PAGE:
U.S. Marshals is a 1998 American action crime thriller film directed by Stuart Baird. The storyline was conceived from a screenplay written by Roy Huggins and John Pogue. The film is a sequel to the 1993 motion picture The Fugitive, which in turn was based on the 1960s television series of the same name, created by Huggins. The story does not involve the character of Dr. Richard Kimble, portrayed by Harrison Ford in the initial film. Instead, the plot centers on United States Deputy Marshal Sam Gerard, once again played by Tommy Lee Jones, as he and his team pursue another fugitive, Mark Warren, played by Wesley Snipes, who attempts to elude government officials following an international conspiracy scandal. The cast features Robert Downey, Jr., Joe Pantoliano, Daniel Roebuck, Tom Wood, and LaTanya Richardson, several of whom portrayed Deputy Marshals in the previous film.

The film was a co-production between the motion picture studios of Warner Bros. and Kopelson Entertainment. Theatrically, it was commercially distributed by Warner Bros. and by the Warner Home Video division for home media markets. On March 10, 1998, the original motion picture soundtrack was released by the Varèse Sarabande music label. The soundtrack was composed and orchestrated by musician Jerry Goldsmith.

U.S. Marshals premiered in theaters in the United States on March 6, 1998, grossing $57 million in its domestic run. The film took in an additional $45 million through international release for a worldwide total of $102 million. The film was generally met with mixed critical reviews. The film was released on home video on July 21, 1998.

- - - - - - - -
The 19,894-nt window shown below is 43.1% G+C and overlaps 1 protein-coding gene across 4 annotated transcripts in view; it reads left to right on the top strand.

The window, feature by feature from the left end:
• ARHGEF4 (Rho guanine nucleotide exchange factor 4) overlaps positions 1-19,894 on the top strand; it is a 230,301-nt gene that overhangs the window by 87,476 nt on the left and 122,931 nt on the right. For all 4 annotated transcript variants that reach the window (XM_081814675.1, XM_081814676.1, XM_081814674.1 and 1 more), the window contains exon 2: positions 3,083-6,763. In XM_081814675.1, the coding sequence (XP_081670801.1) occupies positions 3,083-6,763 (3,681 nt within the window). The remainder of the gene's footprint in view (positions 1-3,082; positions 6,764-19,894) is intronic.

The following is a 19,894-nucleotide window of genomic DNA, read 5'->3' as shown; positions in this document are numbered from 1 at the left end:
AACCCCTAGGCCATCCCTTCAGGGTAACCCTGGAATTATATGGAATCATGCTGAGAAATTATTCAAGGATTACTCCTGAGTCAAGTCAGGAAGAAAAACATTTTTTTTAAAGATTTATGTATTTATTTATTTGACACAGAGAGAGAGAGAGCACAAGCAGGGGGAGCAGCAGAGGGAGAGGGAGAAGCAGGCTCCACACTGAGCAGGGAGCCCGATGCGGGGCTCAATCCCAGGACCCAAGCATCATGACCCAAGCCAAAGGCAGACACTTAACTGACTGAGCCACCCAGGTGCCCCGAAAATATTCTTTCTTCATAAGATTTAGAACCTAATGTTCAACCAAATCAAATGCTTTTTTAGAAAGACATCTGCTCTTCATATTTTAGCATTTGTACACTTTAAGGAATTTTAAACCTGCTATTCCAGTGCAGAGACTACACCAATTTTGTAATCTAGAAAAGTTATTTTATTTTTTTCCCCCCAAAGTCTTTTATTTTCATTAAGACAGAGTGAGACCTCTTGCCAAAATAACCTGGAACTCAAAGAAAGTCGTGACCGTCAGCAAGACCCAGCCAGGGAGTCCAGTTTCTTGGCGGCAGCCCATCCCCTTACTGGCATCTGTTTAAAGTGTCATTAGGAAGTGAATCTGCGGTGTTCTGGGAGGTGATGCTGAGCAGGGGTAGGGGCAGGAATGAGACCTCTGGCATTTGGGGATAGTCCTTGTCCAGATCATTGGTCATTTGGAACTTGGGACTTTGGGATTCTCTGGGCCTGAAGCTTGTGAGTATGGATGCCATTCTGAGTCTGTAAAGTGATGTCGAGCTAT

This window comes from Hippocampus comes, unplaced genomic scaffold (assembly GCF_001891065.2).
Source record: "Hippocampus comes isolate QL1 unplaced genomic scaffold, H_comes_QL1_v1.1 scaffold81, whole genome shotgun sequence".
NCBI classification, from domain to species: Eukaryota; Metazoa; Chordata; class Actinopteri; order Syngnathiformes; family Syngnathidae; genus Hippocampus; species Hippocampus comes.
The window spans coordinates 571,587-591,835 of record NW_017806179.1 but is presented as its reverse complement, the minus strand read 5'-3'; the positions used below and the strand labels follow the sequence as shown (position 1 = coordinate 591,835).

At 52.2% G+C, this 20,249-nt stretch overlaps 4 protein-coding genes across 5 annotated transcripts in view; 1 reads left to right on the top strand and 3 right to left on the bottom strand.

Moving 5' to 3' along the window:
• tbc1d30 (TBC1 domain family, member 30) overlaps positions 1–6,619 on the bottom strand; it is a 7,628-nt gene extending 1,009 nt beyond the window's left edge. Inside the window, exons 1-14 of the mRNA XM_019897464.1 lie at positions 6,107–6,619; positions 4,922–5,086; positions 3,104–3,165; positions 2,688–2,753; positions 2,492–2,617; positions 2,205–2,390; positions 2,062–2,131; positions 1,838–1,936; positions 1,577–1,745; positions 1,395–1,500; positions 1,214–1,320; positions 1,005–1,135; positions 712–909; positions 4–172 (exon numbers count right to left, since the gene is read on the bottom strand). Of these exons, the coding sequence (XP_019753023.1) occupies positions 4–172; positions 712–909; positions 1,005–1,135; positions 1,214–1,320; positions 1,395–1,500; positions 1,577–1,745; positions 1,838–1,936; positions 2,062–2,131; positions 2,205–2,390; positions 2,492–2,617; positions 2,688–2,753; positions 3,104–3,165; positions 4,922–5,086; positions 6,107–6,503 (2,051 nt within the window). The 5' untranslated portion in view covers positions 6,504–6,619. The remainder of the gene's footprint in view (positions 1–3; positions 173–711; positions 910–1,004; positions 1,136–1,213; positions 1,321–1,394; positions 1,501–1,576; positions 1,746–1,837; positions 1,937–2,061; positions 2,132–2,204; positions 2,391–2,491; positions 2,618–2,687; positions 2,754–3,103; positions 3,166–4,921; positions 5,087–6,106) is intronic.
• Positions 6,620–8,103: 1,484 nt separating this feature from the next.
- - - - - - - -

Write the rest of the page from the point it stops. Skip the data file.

Two Diplomatic Security Service (DSS) agents are killed while trying to intercept a briefcase exchange taking place in a United Nations parking garage. The murders are caught on a security camera, but the criminal escapes with top secret information.

Months later, tow truck driver Mark Warren is arrested for an illegal weapons possession charge following a vehicular collision in Chicago. Through a fingerprint check, the police determine that he is actually federal fugitive Mark Roberts, wanted for a homicide. Roberts boards a prisoner transport aircraft back to New York, sharing the flight with Deputy U.S. Marshal Samuel Gerard (Tommy Lee Jones), who is escorting prisoners unrelated to Roberts' case.

Roberts thwarts an assassination attempt by a Chinese prisoner with an improvised firearm, but the bullet pierces a window and depressurizes the cabin, forcing an emergency landing which leads to a crash in Southern Illinois. Gerard discovers Roberts has fled the crash site. DSS Special Agent John Royce is assigned to join Gerard's team to hunt Roberts.

Roberts flees to New York City. There, he secures money, weapons and fake identification. Roberts also begins conducting surveillance on a Chinese diplomat named Xiang Chen. In Chicago, Gerard and the Marshals pursue several leads, including Roberts' girlfriend Marie Bineaux, as well as the airplane mechanic who hid the zip gun, whom the Marshals find murdered by Chen.

Gerard and his colleagues watch the surveillance footage of the murders in the parking garage and realize that Roberts acted in self-defense and was wearing gloves; thus he could not have been identified by fingerprints at the scene as was earlier claimed. Confronted with the evidence, DSS Director Bertram Lamb informs Gerard that Mark Roberts is in fact Mark Sheridan, a trained operative and a veteran Force Recon Marine, that went rogue during an investigation to find a mole within the U.S. State Department that had been selling covert secrets to China. Chen was the contact delivering the money to Sheridan for the information and when DSS agents tried to apprehend him, Sheridan killed them in resistance and fled the scene.